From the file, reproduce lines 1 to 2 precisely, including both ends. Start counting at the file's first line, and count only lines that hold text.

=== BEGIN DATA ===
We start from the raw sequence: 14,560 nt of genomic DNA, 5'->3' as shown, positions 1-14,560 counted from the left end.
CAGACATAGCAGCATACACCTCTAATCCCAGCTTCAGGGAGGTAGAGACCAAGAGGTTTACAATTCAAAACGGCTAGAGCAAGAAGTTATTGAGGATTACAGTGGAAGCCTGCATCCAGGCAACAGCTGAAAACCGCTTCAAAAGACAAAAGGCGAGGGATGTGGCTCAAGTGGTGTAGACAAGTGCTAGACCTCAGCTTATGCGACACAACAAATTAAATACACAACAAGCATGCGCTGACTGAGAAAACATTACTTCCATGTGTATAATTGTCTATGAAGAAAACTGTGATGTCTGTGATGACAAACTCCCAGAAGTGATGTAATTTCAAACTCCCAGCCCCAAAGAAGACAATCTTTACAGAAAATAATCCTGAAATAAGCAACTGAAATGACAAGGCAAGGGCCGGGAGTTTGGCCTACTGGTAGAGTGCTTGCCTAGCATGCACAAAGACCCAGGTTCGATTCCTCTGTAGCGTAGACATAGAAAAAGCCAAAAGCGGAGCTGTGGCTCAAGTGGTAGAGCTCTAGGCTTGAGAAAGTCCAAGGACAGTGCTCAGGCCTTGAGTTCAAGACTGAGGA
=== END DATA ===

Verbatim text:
We start from the raw sequence: 14,560 nt of genomic DNA, 5'->3' as shown, positions 1-14,560 counted from the left end.
CAGACATAGCAGCATACACCTCTAATCCCAGCTTCAGGGAGGTAGAGACCAAGAGGTTTACAATTCAAAACGGCTAGAGCAAGAAGTTATTGAGGATTACAGTGGAAGCCTGCATCCAGGCAACAGCTGAAAACCGCTTCAAAAGACAAAAGGCGAGGGATGTGGCTCAAGTGGTGTAGACAAGTGCTAGACCTCAGCTTATGCGACACAACAAATTAAATACACAACAAGCATGCGCTGACTGAGAAAACATTACTTCCATGTGTATAATTGTCTATGAAGAAAACTGTGATGTCTGTGATGACAAACTCCCAGAAGTGATGTAATTTCAAACTCCCAGCCCCAAAGAAGACAATCTTTACAGAAAATAATCCTGAAATAAGCAACTGAAATGACAAGGCAAGGGCCGGGAGTTTGGCCTACTGGTAGAGTGCTTGCCTAGCATGCACAAAGACCCAGGTTCGATTCCTCTGTAGCGTAGACATAGAAAAAGCCAAAAGCGGAGCTGTGGCTCAAGTGGTAGAGCTCTAGGCTTGAGAAAGTCCAAGGACAGTGCTCAGGCCTTGAGTTCAAGACTGAGGA